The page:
Black Horse Castle Rising

Observant and committed readers will have clocked a reference in the previous blog to our ‘date night’ in the Black Horse pub, which we’d discovered was amenable to the occasional Knumptywagen cluttering their car-park overnight in exchange for consumption of their victuals.

Which we did, and found both to be very good indeed.

But just before that, we enjoyed a wander around this enchanting hamlet, exploring the twelfth- century castle with its vertiginously sloped, grassy, V-shaped moat. An information board explained how the aging residents – ‘Sisters’ – of the nearby towering-chimneyed Trinity Hospital almshouses – would still attend church services dressed in period costume – scarlet capes and Welsh-style black hats – to honour the patronage of the Howard family, whose preponderance of headstones in the churchyard clearly evidenced their status as Lords of the Manor.

Meanwhile, back at the Black Horse, our evening was nothing short of bloody delightful, made more so, admittedly, by this outing being only our second ‘dining out’ experience since we were all technically released from lockdown constraints.

As such, we also dressed-up (as much as our limited in-van wardrobe allowed); splashed on a dash of smelly stuff and presented ourselves at the bar of this thriving country pub, sans masks and therefore feeling a little like absconding schoolchildren.

Interestingly, not one person in this thrumming, post-Covid, Wednesday-night bar-restaurant was wearing a mask – a fact remarked upon by our welcoming, chatty and jovial barman as we actually leant on the bar to peruse the range of beers on hand-pump.

‘We’ve really missed this’ we each admitted, as two customers actually arrived wearing masks – looking suddenly out-of-place and slightly self-conscious because of it. What strange times we’re living through.

Cheery waitresses, chirpy bar-staff and smiley customers created an enjoyable social atmosphere, with difficult menu decisions until we plumped for a halibut-steak special, served on spring onion mash with tenderstem broccoli and shrimps in black butter. Unbelieving that such a thing could actually exist, your emaciated author then chose the signature burger which weighed in at a hefty whole ten ounces and took thirty minutes to cook to a perfect pink, if that’s OK with you, sir? To while away that intervening half-hour, what else could we do but drink chilled Pinot and enjoy three starters from an imaginative tapas menu which included seared king scallop; feta, mint & beetroot salad and beer-battered king prawn with curry mayo.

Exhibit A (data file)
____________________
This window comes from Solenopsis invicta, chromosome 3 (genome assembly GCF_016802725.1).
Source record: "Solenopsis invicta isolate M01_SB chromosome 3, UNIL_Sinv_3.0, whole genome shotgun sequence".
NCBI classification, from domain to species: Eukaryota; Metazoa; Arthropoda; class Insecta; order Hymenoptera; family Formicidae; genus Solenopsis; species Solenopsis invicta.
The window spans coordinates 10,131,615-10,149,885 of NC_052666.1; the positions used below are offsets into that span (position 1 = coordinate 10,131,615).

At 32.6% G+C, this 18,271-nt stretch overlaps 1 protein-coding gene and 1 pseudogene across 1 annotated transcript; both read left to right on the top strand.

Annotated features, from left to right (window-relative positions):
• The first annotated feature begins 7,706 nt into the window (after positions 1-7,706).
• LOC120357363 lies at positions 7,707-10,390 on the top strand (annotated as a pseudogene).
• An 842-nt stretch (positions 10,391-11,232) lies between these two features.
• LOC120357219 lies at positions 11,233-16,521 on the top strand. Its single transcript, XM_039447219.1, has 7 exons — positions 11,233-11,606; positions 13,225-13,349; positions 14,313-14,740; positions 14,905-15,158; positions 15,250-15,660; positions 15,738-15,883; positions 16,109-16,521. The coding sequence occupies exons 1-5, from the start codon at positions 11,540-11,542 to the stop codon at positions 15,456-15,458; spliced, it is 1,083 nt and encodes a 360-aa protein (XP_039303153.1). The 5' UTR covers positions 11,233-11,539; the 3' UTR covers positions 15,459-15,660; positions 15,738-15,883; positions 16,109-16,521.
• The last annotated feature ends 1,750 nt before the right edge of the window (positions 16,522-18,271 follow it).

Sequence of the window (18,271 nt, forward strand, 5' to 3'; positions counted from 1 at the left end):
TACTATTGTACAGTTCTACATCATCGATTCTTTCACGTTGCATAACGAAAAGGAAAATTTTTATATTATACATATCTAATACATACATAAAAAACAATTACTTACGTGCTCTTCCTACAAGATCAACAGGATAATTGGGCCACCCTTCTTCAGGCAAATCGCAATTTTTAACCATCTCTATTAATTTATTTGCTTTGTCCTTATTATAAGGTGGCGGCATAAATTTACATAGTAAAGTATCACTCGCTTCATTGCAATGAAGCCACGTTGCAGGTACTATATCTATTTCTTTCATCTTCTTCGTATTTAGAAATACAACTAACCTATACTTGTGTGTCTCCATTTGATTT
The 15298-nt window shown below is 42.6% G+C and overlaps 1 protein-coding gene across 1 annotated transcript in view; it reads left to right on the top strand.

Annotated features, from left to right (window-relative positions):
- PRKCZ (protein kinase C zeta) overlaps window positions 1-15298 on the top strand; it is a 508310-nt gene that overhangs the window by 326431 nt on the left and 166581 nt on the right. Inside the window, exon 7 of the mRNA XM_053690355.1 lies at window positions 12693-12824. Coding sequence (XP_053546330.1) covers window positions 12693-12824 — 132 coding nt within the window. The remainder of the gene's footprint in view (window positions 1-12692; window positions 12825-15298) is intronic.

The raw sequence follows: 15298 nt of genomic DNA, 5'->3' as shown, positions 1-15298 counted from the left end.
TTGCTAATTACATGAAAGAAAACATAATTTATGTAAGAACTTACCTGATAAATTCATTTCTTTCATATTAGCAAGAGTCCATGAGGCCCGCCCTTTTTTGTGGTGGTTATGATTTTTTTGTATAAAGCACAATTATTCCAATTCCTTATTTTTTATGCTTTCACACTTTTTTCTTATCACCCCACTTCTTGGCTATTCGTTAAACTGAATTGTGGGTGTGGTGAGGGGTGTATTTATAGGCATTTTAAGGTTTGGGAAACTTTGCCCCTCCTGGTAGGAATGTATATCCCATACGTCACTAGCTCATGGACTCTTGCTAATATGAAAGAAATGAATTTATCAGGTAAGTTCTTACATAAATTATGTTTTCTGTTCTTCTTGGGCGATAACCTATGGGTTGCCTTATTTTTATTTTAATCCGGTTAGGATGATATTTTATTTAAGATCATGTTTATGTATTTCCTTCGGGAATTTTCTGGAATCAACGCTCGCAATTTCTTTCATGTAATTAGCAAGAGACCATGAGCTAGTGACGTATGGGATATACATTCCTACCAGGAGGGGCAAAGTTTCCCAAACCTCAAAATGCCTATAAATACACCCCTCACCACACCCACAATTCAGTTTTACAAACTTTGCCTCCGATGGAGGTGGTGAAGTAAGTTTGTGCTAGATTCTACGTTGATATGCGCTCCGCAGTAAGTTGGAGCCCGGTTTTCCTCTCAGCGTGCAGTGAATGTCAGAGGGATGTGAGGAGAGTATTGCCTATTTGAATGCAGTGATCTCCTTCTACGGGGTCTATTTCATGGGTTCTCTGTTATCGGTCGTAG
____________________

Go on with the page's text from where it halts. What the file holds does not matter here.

Local characters wandered through: one aging rock-star lookalike, on his own in an incongruous white linen jacket and another, a very gentlemanly George (the spitting image of Colin Dexter, creator of Inspector Morse), stopped by our table to recommended the Eton Mess dessert – clearly not realising how stuffed our hidden little tummies had become.  

The evening ended with an uplifting post-Covid chat with our NHS-Community-Nurse-training waitress (anchored throughout her busy shift by an impossibly heavy-looking pair of big black Doc Martin boots) and a joyously-replete stagger across a deeply-gravelled car-park to the comfort of the Knumptywagen.

In the small, enclosed field next door, a pair of obese and hairy pigs snored in the darkness; a small herd of oversize sheep bleated their good-nights and we were lulled into peaceful sleep by the soft, gentle tolling of the Church tower clock.

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